Fall of Chang'an
In 756 An Lushan and his rebel forces captured Chang'an, an event that had a devastating effect upon this thriving metropolis. Before the revolt, estimates put the population within the city walls at from 800,000–1,000,000. Including small cities in the vicinity forming the metropolitan area, the census in 742 recorded 362,921 families with 1,960,188 persons. Much of the population fled at the approach of the rebels. Then the city was captured and looted by the rebel forces and the remaining population put in jeopardy.
A new emperor
In 756 the third son of Xuanzong, Li Heng, was proclaimed Emperor Suzong at Lingzhou (modern-day Lingwu), although another group of local officials and Confucian literati tried to promote a different prince, Li Lin, the Prince of Yong, at Jinling (modern-day Nanjing). One of Suzong's first acts as emperor was to appoint the generals Guo Ziyi and Li Guangbi to deal with the rebellion. The generals, after much discussion, decided to borrow troops from an offshoot of the Turkish Tujue tribe, the Huihe, or Huige, also known as the Uyghur Khaganate (ancestors of the modern-day Uyghurs, but then located in Mongolia), who were ruled by Bayanchur Khan until his death in the summer of 759. Four thousand Arab mercenaries were sent by the Abbasid caliph al-Mansur to join the Tang in 756, staying in China after the war. Possibly some of these mercenaries intermarried with the Hui people. With Uyghur assistance, the Tang Imperial forces recaptured both Chang'an and Luoyang in 757. However, they failed to capture or subdue the rebel troops, who fled to the rebel heartland in the northeast.
Siege of Suiyang
In the beginning of 757 and continuing through October of that year, a protracted stalemate between the Yan and Tang forces occurred in Suiyang. This effectively blocked the Yan forces from attacking the extensive areas south of the Yangzi River, which remained relatively untouched by the An–Shi disturbances.
Implosion of Yan Dynasty and end of the rebellion
The imperial forces were helped by internal dissent in the newly formed dynasty. An Lushan was killed by his son, An Qingxu, in late January 757 (his father's violent paranoia posed too much of a threat to his entourage). His son was then killed by a subordinate, General Shi Siming, An Lushan's childhood friend and follower. Shi recaptured the city of Luoyang soon after. However, in 761 Shi Siming was killed by his son, Shi Chaoyi, who then promptly proclaimed himself emperor, although he failed to get widespread support from the other Yan generals.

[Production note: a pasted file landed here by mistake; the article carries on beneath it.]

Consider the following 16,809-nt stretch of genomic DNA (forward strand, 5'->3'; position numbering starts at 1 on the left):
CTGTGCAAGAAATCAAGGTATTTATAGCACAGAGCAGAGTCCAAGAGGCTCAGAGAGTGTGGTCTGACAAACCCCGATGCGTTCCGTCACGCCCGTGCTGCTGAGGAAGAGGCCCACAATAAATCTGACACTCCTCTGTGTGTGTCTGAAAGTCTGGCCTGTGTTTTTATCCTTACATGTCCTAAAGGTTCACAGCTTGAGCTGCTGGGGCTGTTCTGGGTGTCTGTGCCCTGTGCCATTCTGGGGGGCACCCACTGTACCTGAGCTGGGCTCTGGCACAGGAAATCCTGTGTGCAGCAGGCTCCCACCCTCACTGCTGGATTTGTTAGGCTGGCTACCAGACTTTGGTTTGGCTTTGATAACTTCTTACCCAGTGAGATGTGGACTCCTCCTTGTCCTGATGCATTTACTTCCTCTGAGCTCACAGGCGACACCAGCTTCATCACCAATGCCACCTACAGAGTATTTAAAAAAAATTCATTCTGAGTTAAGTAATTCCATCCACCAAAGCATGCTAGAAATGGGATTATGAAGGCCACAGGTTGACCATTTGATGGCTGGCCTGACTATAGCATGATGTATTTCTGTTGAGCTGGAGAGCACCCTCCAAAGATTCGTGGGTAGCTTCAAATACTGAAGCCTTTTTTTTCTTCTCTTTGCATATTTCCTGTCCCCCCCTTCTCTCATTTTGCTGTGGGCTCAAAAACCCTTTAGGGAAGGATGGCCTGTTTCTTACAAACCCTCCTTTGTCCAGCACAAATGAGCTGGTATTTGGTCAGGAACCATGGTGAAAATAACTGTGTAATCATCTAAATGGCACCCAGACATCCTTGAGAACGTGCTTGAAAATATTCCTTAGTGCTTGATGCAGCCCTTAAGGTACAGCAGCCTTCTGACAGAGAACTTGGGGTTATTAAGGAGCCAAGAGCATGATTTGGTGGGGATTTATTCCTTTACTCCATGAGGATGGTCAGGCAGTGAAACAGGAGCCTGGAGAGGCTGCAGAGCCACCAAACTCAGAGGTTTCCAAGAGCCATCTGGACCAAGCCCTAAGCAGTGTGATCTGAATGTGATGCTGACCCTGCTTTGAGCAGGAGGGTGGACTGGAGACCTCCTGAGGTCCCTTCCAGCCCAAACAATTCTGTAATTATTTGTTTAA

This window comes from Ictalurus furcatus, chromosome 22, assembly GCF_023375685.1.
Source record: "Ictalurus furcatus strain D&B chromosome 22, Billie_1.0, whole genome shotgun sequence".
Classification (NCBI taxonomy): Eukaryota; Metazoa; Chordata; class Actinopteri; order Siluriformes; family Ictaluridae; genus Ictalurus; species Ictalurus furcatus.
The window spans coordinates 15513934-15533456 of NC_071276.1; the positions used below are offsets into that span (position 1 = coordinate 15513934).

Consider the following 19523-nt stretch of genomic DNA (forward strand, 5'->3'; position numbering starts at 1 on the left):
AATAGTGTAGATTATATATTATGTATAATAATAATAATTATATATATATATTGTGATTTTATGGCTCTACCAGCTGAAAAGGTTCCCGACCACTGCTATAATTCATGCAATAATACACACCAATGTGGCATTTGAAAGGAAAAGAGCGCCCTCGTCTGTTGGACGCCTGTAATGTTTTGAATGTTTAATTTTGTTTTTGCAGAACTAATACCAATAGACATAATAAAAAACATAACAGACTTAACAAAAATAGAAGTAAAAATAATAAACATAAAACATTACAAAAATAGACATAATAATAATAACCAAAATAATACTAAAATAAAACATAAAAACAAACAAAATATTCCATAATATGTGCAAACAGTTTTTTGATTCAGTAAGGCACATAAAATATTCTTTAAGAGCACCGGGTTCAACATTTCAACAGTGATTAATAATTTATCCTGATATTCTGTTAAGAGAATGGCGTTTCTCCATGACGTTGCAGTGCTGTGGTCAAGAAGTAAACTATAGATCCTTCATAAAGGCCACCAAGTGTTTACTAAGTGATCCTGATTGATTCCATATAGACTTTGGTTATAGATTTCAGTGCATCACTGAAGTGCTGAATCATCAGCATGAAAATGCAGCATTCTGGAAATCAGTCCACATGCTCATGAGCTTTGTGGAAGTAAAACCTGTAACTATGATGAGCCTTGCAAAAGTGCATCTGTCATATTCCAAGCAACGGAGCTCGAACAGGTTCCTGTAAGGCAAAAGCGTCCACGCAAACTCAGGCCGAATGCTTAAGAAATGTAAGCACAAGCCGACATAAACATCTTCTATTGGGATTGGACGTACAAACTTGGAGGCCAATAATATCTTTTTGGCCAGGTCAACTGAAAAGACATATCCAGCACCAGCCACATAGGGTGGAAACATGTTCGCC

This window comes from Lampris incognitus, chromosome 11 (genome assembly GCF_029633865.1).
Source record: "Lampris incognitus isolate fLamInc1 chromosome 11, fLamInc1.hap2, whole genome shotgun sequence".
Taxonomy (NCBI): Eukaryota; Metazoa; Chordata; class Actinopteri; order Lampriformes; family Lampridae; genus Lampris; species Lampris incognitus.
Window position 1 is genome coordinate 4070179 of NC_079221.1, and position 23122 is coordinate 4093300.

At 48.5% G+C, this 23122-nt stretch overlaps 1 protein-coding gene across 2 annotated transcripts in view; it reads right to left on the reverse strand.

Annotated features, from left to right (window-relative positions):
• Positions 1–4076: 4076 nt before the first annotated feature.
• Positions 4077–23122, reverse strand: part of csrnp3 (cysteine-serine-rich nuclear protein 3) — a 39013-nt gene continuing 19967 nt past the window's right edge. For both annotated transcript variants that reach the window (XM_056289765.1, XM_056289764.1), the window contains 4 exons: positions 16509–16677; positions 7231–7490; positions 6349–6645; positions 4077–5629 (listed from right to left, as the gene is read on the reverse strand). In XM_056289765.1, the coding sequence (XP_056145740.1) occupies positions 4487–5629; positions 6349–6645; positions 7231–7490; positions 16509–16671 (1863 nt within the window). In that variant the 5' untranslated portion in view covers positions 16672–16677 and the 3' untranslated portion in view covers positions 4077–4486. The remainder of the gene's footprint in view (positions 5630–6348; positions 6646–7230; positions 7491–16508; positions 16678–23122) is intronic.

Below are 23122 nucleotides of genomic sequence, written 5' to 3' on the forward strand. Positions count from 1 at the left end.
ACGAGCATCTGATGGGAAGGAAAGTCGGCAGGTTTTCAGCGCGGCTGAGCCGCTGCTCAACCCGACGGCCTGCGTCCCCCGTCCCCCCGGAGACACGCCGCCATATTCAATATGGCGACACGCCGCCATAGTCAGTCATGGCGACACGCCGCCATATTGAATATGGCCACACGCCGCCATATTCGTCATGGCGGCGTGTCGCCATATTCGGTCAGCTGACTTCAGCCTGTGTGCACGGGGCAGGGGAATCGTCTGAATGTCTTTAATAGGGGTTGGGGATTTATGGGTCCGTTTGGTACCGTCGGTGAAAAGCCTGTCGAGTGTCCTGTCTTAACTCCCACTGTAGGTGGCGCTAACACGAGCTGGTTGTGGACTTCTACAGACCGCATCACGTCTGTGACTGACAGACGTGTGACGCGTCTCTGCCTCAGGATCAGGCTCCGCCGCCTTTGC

In 762 Emperor Suzong had become seriously ill. The combined forces of the Tang and their Huige allies were led by the eldest son of Suzong. This son was at first named Li Chu, then renamed Li Yu in 758, after being named crown prince; eventually he was renamed again as Emperor Daizong of Tang, on 18 May 762. In the period before his final victories over the rebel troops he was also confronted with a wide variety of threats; for example, the port of Canton was pillaged in 758 by sea-borne Arab and Persian forces, probably pirates based on Hainan. There was also a massacre of Arab and Persian merchants in the Yangzhou massacre (760). However, by this time it was clear that the new Yan Dynasty would not last long, and Yan officers and soldiers began to defect to the Tang side. Finally, the eastern capital Luoyang was taken by Tang forces for the second time, in the winter of 762. Yan Emperor Shi Chaoyi attempted to flee, but was intercepted in the spring of 763. Shi Chaoyi then chose suicide to avoid capture. Thus, after eight years, the rebellion ended.
However, the end of the rebellion was only part of a long process of rebuilding and recovery for the Tang. In part due to the weakened condition of the Tang, other disturbances continued to evolve. The Tibetan Empire under Trisong Detsän, taking advantage of the Tang's weakness during the rebellion, had reconquered much of their Central Asian territories, even going so far as to take the city of Chang'an in late 763.